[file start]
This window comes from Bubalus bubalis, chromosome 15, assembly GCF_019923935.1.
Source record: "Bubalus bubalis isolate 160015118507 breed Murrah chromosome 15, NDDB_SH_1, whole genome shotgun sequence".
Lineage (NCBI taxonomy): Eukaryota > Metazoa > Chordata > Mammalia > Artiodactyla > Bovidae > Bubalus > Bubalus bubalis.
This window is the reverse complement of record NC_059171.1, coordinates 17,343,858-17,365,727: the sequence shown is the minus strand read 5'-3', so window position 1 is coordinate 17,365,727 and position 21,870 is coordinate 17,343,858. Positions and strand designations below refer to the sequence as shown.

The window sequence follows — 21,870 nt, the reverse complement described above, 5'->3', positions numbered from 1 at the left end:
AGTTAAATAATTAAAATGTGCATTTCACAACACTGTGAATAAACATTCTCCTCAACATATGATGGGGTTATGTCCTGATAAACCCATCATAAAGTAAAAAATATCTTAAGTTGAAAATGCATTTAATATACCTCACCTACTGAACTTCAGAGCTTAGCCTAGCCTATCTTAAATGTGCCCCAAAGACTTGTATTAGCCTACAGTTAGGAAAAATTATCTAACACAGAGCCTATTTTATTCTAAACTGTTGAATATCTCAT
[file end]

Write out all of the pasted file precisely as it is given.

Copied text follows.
This window comes from Bubalus bubalis, chromosome 15, assembly GCF_019923935.1.
Source record: "Bubalus bubalis isolate 160015118507 breed Murrah chromosome 15, NDDB_SH_1, whole genome shotgun sequence".
Lineage (NCBI taxonomy): Eukaryota > Metazoa > Chordata > Mammalia > Artiodactyla > Bovidae > Bubalus > Bubalus bubalis.
This window is the reverse complement of record NC_059171.1, coordinates 17,343,858-17,365,727: the sequence shown is the minus strand read 5'-3', so window position 1 is coordinate 17,365,727 and position 21,870 is coordinate 17,343,858. Positions and strand designations below refer to the sequence as shown.

The window sequence follows — 21,870 nt, the reverse complement described above, 5'->3', positions numbered from 1 at the left end:
AGTTAAATAATTAAAATGTGCATTTCACAACACTGTGAATAAACATTCTCCTCAACATATGATGGGGTTATGTCCTGATAAACCCATCATAAAGTAAAAAATATCTTAAGTTGAAAATGCATTTAATATACCTCACCTACTGAACTTCAGAGCTTAGCCTAGCCTATCTTAAATGTGCCCCAAAGACTTGTATTAGCCTACAGTTAGGAAAAATTATCTAACACAGAGCCTATTTTATTCTAAACTGTTGAATATCTCAT